Student group says it received hateful, threatening messages after recent news story
Photo: Emily Joveski/The Ryersonian
Editor’s Note: This story was originally published as two separate articles in the Ryersonian.
TORONTO (CUP) — The Ryerson Students’ Union (RSU) has filed a complaint with the university’s discrimination and harassment prevention services (DHPS) in relation to a Ryersonian story.
The RSU’s Racialised Students’ Collective (RSC) says it received hateful and threatening messages after a March 13 story about two journalism students turned away from a meeting because they are white.
Trevor Hewitt and Julia Knope attended an event hosted by the RSC on March 11 to cover it for a class assignment. When the students arrived to the event, it was explained to them that the meeting was a safe space for marginalized persons.
A safe space in the public realm is where marginalized people can share their views and experiences free of judgment. The students were asked to leave because they were reporters and were not victims of racialization.
The Ryersonian article had more than 100,000 views over the weekend on its website after it was shared to Reddit and several white supremacist websites.
“We are angered because since the release of this article we have received countless racist emails, telling us to go ‘back to our countries,’ denying the existence of racism, and others containing violent and threatening KKK slogans,” the RSC wrote in an open letter posted to the RSU’s Facebook page.
“These past few days have showed us that racism and ignorance are both still very much alive, and that the campus community is not always as supportive and accepting as some would like to say it is,” they said.
DHPS cannot disclose any information about specific complaints they receive, but Ann Whiteside, a discrimination and harassment prevention officer at Ryerson, says if someone reported to the office that they were receiving threats or hate mail, DHPS would “definitely” recommend they get the police involved.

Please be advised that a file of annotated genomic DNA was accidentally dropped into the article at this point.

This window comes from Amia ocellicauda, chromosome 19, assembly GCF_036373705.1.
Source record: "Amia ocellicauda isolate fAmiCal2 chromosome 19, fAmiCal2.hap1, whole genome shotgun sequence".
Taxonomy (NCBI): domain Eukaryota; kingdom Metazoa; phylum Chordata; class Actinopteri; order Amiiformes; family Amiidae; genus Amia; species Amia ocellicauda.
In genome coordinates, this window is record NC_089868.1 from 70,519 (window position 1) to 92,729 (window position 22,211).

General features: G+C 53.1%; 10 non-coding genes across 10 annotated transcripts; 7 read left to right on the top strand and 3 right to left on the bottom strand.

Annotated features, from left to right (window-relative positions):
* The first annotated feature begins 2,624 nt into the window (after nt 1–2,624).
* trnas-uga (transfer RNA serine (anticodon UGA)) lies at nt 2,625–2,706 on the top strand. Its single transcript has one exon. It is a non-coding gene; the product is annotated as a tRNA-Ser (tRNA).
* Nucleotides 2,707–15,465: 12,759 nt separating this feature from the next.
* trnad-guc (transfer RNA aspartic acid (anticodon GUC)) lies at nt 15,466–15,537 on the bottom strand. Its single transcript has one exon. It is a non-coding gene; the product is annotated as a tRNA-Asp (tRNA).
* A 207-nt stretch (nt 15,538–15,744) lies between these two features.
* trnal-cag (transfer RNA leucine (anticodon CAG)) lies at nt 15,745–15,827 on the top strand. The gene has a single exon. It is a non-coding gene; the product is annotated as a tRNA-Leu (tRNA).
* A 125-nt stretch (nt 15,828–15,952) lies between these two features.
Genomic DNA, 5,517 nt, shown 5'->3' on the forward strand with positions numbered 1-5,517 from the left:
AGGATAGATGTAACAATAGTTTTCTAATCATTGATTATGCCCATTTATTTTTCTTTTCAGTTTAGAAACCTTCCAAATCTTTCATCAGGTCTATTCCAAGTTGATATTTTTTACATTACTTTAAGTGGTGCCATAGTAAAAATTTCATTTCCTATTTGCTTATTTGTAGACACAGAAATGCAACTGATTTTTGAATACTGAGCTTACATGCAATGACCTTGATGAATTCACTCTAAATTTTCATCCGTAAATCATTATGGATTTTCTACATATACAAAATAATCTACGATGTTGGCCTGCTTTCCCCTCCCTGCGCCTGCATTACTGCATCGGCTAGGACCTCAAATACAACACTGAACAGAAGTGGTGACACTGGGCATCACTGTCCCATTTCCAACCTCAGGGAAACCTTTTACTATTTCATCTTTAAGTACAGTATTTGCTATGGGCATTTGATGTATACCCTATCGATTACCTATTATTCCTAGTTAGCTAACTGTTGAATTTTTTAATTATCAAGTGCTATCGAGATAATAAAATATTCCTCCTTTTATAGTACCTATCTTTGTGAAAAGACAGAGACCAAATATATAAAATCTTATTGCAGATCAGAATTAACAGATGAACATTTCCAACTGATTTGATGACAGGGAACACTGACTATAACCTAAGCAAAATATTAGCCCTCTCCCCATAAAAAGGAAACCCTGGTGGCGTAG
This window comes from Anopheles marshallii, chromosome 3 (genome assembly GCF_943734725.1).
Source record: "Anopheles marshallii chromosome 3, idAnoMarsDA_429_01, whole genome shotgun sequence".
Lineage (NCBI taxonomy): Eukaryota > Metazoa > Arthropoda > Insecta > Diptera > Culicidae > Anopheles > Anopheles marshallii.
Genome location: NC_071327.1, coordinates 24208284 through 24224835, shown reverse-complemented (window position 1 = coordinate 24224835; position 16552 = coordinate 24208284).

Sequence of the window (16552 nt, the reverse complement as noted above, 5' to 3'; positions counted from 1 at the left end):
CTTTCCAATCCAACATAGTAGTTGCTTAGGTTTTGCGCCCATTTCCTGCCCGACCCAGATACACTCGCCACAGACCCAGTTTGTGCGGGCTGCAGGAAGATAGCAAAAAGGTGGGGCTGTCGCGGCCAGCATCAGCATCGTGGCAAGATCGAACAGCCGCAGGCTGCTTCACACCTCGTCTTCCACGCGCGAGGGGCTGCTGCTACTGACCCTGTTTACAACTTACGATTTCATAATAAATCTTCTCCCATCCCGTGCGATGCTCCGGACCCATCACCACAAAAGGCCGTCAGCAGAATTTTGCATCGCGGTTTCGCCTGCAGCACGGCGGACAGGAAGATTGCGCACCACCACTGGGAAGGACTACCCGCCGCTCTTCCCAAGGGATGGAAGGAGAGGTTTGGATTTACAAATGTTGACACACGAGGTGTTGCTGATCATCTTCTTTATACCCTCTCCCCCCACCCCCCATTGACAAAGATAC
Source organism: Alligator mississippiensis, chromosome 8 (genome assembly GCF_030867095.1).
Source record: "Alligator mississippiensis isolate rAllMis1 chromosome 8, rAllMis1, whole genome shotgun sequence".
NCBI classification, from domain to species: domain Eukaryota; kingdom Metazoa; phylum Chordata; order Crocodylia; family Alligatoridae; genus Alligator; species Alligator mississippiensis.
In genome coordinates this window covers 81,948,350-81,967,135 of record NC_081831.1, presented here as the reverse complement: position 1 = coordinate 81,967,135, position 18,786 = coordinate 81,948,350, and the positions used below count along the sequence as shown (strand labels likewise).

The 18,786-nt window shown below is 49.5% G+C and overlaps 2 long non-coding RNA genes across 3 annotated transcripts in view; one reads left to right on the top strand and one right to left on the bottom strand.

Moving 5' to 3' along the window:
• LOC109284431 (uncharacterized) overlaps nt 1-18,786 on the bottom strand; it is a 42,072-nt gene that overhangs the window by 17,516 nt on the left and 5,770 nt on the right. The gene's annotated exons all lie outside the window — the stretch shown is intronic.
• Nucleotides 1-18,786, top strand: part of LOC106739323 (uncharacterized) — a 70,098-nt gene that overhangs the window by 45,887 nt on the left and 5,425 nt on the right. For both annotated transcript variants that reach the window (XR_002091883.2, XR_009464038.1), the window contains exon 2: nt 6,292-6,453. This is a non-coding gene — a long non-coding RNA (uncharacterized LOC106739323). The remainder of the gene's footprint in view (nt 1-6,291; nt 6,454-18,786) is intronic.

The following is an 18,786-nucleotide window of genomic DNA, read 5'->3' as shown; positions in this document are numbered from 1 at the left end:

“If they were waiting to meet with us here, they shouldn’t wait,” said Whiteside. “They should probably go to the police themselves, quite frankly. Because hate is a very serious thing.”
Whiteside says it’s ultimately up to the RSU to decide whether they will report the messages.
The RSU regularly holds events that it says are intended as “safe spaces,” through the RSC and other campus equity groups such as the Centre for Women and Trans People.
Ryerson doesn’t have any official policies to provide students with information about the importance of safe spaces.
Likewise, Ryerson’s school of journalism has no specific policy regarding student coverage of safe space events. The journalism school will consider the issue at its April faculty meeting.
Brendan Myers Miller, a constitutional lawyer from Calgary, says their exclusion from the meeting might have been justified because the right to privacy of those in the meeting would trump the students’ right to report the event.
“If these people have a right to privacy, which I think they would in these sorts of counselling sessions, essentially they’re going to a safe space,” said Miller.
“The media’s right to access to that is overwritten by that. That expectation of privacy is higher than the right of the press to report.”
RSU president Rajean Hoilett says the student union is interested in working with the journalism school to better educate students about safe spaces and racial inequality.
“We are saddened because an opportunity for the Ryersonian to start the conversation about what solidarity and allyship could look like in the face of racism was lost,” the RSC wrote.
The group emphasized that white students “absolutely” have a role to play in anti-racist organizing, and “the first step in this role is learning and understanding why racialized students need space to organize together.”